Don’t underestimate the power of grassroots

Your columnist Tom Fletcher took a snide swipe at local politicians and municipal councils

Dear Editor:

Your columnist Tom Fletcher took a snide swipe at local politicians and municipal councils that, at one time, declared their jurisdictions to be nuclear weapons-free zones.  “Did they really think we’re that stupid?” asks Tom.

Well Tom, you should know better than to denigrate the power of grassroots democracy and nowhere is it more powerful than at the level of local government. This was unquestionably demonstrated in New Zealand where, in the early 1980s, a dictatorial conservative Prime Minister named Rob “Piggy” Muldoon ignored the overwhelming public opinion that New Zealand should not host nuclear-powered and/or nuclear-armed foreign warships. Ignoring the ever-louder public protest, Piggy Muldoon continued to invite U.S. warships to visit New Zealand harbours and used his majority National government to run rough-shod over the will of the people.

Kiwis turned to their local governments to give effect to their anti-nuclear principles. Municipality after municipality throughout New Zealand voted to become nuclear-free and they posted their nuclear-free signs on their municipal boundaries. Those signs were everywhere. The left wing Labour leader, David Lange, was no fool. He read the writing on the signs and promised that if his party became the government, he would ban all nuclear-powered and/or nuclear-armed warships from New Zealand waters.

In 1984, David Lange’s Labour Party swept into power in a landslide election and promptly followed through on Lange’s promise. New Zealand is a small peaceful country in the South-Pacific but Kiwis stood up against the super-power bully tactics of Ronald Reagan and the U.S. military and Stat Department. New Zealand took a beating economically but stood by its principle of opposing Cold War super-power nuclear alliances. To this day, Aotearoa (Editor’s note: Maori name for New Zealand) proudly remains nuclear-free and an example to the world. The strategy may have been less successful in B.C. but there is nothing stupid about the effort nor the intent of the passionate British Columbians who tried.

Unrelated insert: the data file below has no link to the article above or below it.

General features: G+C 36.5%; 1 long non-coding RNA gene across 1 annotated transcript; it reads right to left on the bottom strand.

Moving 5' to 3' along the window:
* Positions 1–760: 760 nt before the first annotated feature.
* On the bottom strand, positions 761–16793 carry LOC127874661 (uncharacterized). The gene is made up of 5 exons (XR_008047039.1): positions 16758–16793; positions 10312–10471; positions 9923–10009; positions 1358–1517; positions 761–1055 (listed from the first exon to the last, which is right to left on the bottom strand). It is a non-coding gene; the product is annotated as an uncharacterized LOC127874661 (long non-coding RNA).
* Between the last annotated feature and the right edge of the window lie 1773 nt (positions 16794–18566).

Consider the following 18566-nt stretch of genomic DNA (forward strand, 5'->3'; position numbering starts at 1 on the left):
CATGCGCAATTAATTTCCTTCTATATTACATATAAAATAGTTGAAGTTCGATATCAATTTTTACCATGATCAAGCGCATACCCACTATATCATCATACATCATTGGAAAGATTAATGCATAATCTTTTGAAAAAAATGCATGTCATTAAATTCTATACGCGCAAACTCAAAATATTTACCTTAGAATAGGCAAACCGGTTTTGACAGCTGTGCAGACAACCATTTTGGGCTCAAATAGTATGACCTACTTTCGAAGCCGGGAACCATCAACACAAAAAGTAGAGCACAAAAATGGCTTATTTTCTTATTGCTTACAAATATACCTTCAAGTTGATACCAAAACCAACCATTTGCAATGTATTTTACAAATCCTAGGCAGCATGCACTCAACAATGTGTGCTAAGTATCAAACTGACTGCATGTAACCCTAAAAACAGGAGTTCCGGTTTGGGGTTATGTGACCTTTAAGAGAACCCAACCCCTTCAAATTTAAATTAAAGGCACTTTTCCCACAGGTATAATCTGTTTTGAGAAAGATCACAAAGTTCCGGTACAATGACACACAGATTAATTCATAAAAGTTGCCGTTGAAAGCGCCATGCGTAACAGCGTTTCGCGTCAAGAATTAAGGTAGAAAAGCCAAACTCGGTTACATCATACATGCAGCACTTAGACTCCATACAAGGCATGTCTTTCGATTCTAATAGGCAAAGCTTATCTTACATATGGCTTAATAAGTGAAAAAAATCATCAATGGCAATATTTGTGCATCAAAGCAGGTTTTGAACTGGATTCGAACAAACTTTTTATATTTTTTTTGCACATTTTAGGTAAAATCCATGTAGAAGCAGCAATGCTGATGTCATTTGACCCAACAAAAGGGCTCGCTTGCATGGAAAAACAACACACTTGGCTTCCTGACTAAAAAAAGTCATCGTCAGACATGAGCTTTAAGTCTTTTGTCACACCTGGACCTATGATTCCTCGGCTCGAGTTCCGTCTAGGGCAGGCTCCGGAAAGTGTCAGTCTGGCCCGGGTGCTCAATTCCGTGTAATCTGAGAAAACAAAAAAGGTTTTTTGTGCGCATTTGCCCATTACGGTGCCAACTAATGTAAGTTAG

I was there in New Zealand when we threw out the U.S. nukes. I’m proud to say I was part of it. Together we changed the destiny of the nation and I learned a valuable lesson, which is that in a democracy, neither smug misinformed political pundits nor arrogant majority governments dictate the future of a nation or a province — the people do. If need be, there’s more than one way to make our voices heard and more than one way to bring down an arrogant majority government. So therefore, Tom, think twice before you denigrate the power of grassroots democracy and a unified cause whose time has come.

Kia Kaha,

Chris Conway

Invermere

Just Posted

The end of an Echo

Invermere Valley Echo shuts down operations in Columbia Valley

Creating a new narrative for Canal Flats

Economic development consultant hired, lists vision for next 90 days

UPDATE: Crews battle as wildfires rage in B.C. Interior

Crews brace for another day on B.C. firelines as no let up is likely

VIDEO: B.C. wildfires by the numbers

Wildfires continue to engulf regions of B.C.’s forests and communities.

VIDEO: More than 180 wildfires burning across B.C.

Firefighters from other provinces called in to assist

DTSS Grad March 2017

DTSS Grad March 2017

59 cats seized in Chase

59 neglected and injured cats were seized from a property in Chase

Soundgarden singer Chris Cornell dead at age 52

The singer/songwriter passed away early Thursday morning in Detroit

Paying tribute to a primeval passage

Uninterrupted celebrates the Adams River sockeye run in an extraordinary way.

UPDATE: Pemberton Music Festival cancelled, no automatic refunds

In the past, the music festival located in Pemberton drew large crowds last year of 180,000 fans

Medical wait times cost B.C. patients $2,300 each

New Fraser Institute report places B.C. at second worst in costs associated with long wait times

UPDATE: 22 killed at Ariana Grande concert

Witnesses reported hearing two loud bangs coming from near the arena’s bars at about 10:35 p.m.

One in three Canadian high school students have rode with drinking drivers, study reveals

Nearly one in five rode with a driver who’d been smoking pot

Top court to hear federal government’s appeal on residential school records

A lower court judge ruled to destroy the stories after 15 years unless consent is given to preserve

Most Read